1 1/2 cups canned 100% pure pumpkin puree

2 large eggs

2 1/2 tablespoons honey

2 1/2 tablespoons canola oil

Natural, unsalted peanut butter, as desired for frosting (optional)

 

1. Preheat oven to 350°F.

2. Line each cavity of a mini muffin tin with paper liners or very lightly coat each cavity with canola oil.

3. Combine the oat flour, rice flour, baking powder, and cinnamon, and stir to combine.

4. In a separate bowl, combine the pumpkin, eggs, honey, and oil.

5. Stir the wet ingredients into the dry ingredients until well combined.

6. Spoon the batter into each of the prepared cavities of the mini muffin tin. Be careful not to overfill; each cup should be about 3/4 full of batter.

7. Bake for about 15 minutes, or until the tops of the pupcakes are firm to the touch.

8. Allow the pupcakes to cool completely before removing them from the mini muffin tin.

9. If desired, frost the top of each pupcake with a thin layer of natural peanut butter.

NOTE: Paper cupcake liners are a pretty touch that make for a very nice presentation; however, you should always REMOVE THE PAPER LINERS BEFORE FEEDING THE TREAT TO YOUR DOG.

 

These treats are best stored in an airtight container in the refrigerator.

 

Carob Chip Cookies

Chocolate chip cookies are a true comfort food. While there will likely be eternal debate over important issues such as whether the cookies are better “soft” or “crispy” or with chocolate “chips” or chocolate “chunks,” the universal consensus is that these simple cookies are delicious. They are everything that a cookie is meant to be and have stood the test of time.

 

This dog treat recipe produces sweet little cookies that look much like our beloved human version. Of course, the chocolate chips have been replaced with carob chips, a totally dog-safe substance that mimics the look (and some say, the flavor) of chocolate. Since carob may be a different flavor for many dogs, I added a bit of peanut butter to the cookie dough to entice pickier pooches.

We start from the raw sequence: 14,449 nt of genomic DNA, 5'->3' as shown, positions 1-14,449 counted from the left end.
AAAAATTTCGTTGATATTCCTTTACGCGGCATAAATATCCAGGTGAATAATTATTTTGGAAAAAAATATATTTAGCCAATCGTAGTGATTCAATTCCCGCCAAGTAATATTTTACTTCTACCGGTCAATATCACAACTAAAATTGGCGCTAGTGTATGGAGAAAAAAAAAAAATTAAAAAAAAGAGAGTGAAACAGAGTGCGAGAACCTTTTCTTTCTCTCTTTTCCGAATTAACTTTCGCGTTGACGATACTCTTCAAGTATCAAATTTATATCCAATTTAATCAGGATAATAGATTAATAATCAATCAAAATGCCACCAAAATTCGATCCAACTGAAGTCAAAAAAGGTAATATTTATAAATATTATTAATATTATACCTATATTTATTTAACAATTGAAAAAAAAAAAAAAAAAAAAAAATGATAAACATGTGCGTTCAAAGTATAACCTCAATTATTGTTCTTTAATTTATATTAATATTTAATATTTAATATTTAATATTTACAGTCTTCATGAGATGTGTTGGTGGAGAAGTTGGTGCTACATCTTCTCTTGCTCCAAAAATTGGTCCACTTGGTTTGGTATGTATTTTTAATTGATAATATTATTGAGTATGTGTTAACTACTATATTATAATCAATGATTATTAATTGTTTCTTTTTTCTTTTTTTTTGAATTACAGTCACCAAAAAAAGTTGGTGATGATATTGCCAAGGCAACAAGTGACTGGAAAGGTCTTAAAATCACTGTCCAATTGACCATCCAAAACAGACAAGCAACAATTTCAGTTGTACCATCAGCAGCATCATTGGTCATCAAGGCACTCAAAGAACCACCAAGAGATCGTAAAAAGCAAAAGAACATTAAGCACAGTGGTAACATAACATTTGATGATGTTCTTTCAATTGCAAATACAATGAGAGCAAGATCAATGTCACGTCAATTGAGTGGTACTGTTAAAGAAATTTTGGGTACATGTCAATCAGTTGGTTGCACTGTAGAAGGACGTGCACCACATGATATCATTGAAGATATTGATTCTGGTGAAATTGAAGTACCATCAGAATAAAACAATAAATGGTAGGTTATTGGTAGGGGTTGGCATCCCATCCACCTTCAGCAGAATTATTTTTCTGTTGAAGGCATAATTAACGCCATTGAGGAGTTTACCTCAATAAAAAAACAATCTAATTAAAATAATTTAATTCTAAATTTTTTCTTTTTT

Carob Chip Cookies

Carob Chip Cookies

Makes about 3 dozen (1-inch) cookies

 

1/3 cup natural, unsalted peanut butter

3/4 cups water

1 large egg

3 cups brown rice flour

1/2 cup unsweetened carob chips

 

1. Preheat the oven to 350°F.

2. Place the peanut butter, water, and eggs in a bowl and stir well to combine.

3. Add the flour in two additions, stirring well after each addition. Stir in the carob chips.

4. Use your hands to press the mixture together until it forms a smooth, homogenous dough.

5. Roll the dough out, and cut out using a small round cutter. I used a cutter about 1-inch in diameter.

6. Bake until the edges are golden brown, about 20 minutes. If desired, flip the cookies over halfway through the baking time to ensure even browning.

7. When done baking, turn the oven off, leave the cookies inside the oven with the door cracked, and allow the cookies to dry out for about 1 hour.

 

These treats may be stored in an airtight container at room temperature but will last longer in the refrigerator.